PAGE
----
In another sketch, Jules Flamart, a lexicologist bored with the typical dictionary, creates a dictionary-novel, La Langue en action, which pairs each word with a narrative connection to the next word. Wilcock creates three entire pages of excerpts that had me wishing he’d gone on to complete the entire 850 page work. This is one of several texts Wilcock creates for his “iconoclasts.” The longest of these, in a piece on radical theater director Llorenz Riber, includes four theater reviews and an entire three-act screenplay, all of which reveal that a neurotic obsession with rabbits, born in Riber’s childhood, has burrowed its way into everything the director has created, including adaptations of Sartre’s No Exit and a Georges Feydeau-inspired, everyone-in-the-closet farce in which Riber has replaced the main characters’ family names with those of Nazi concentration camps. The cringe-worthy critical assessments of Riber's productions, worth the price of the book by themselves, are so are gloriously over the top that they could scare off anyone from creative or critical effort, yet simultaneously create an almost desperate desire to see Riber’s pieces produced on stage (or at the very least, some of Wilcock’s own criticism translated into English). Wilcock’s prodigious imagination is perhaps most amply revealed in a lengthy list of inventions created by Jesús Pica Planas, which echoes Kenji Kawakami’s useless Japanese inventions, and each item of which might well have served as a seed for helping populate an additional volume of Wilcock’s eccentrics.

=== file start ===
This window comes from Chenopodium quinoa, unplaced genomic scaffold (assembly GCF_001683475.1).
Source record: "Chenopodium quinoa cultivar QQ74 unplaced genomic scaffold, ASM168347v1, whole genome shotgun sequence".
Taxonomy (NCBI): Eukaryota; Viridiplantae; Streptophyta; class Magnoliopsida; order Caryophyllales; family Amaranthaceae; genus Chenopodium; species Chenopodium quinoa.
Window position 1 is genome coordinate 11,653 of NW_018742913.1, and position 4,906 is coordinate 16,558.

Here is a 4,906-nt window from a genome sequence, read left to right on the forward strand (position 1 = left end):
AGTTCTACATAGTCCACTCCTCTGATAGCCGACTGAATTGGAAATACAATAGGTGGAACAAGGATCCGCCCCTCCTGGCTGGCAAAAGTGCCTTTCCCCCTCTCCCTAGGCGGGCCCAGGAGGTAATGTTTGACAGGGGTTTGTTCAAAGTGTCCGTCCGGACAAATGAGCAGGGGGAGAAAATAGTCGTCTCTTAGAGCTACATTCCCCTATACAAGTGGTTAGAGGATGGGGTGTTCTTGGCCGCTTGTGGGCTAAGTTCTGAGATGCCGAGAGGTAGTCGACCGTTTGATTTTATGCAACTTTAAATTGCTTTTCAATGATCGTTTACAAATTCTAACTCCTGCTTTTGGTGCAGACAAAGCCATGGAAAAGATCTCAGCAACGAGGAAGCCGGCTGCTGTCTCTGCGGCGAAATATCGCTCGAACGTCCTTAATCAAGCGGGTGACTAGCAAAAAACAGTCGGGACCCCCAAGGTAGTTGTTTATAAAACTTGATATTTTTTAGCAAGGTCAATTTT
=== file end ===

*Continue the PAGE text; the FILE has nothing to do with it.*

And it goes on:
The Temple of Iconoclasts is strikingly reminiscent of the weird, wild stories of Wilcock’s fellow Argentinian, Leopoldo Lugones, an evident influence even to the point of some of Wilcock’s examples seeming to riff on Lugones’ own extravagant conceits (Roger Babson’s nutty experiments with gravity, for instance, or John O. Kinnaman’s unsuccessful attempt to locate Lot’s wife in mounds of salt near ancient Sodom). In some sketches, the patient and detailed elaboration of Wilcock’s creations echoes those of Raymond Roussel. Venuti also notes as a precursor to The Temple of Iconoclasts Marcel Schwob’s Imaginary Lives, and as a descendent Roberto Bolaño’s Nazi Literature in the Americas. Bolaño acknowledged Wilcock’s book as the key influence on his own, and the handful of references to Nazism in The Temple of Iconoclasts seems even to provide the thematic spark for Bolaño’s homage. But Wilcock’s language possesses a density and expressiveness (no knock on Venuti, but one can scarcely imagine how delightful this book must sound in the original Italian); an affection for his subjects; and above all a fat streak of hilarity that rivals and even surpasses those of these other writers. This is one funny book, filled with glacial understatement, pointed one-liners, and a wit that ranges from tender to withering. Given Wilcock’s great funds of whimsy and waggery, his work also calls to mind Los Angeles artist David Wilson’s enchanting and stupefying Museum of Jurassic Technology, where the visitor is seduced by what appears to be a natural science museum until he or she pauses to reflect on the exhibits on display, which, in a moment of epiphany like a quick intake of nitrous oxide, produce a giddy euphoria. To read Wilcock’s book is to enter the paradise of both the mad dreamer and the wry skeptic, to marvel at the varieties of the human pursuit of knowledge, to feel chastened and humbled in one’s most insignificant mental efforts, and to have an exceedingly good time.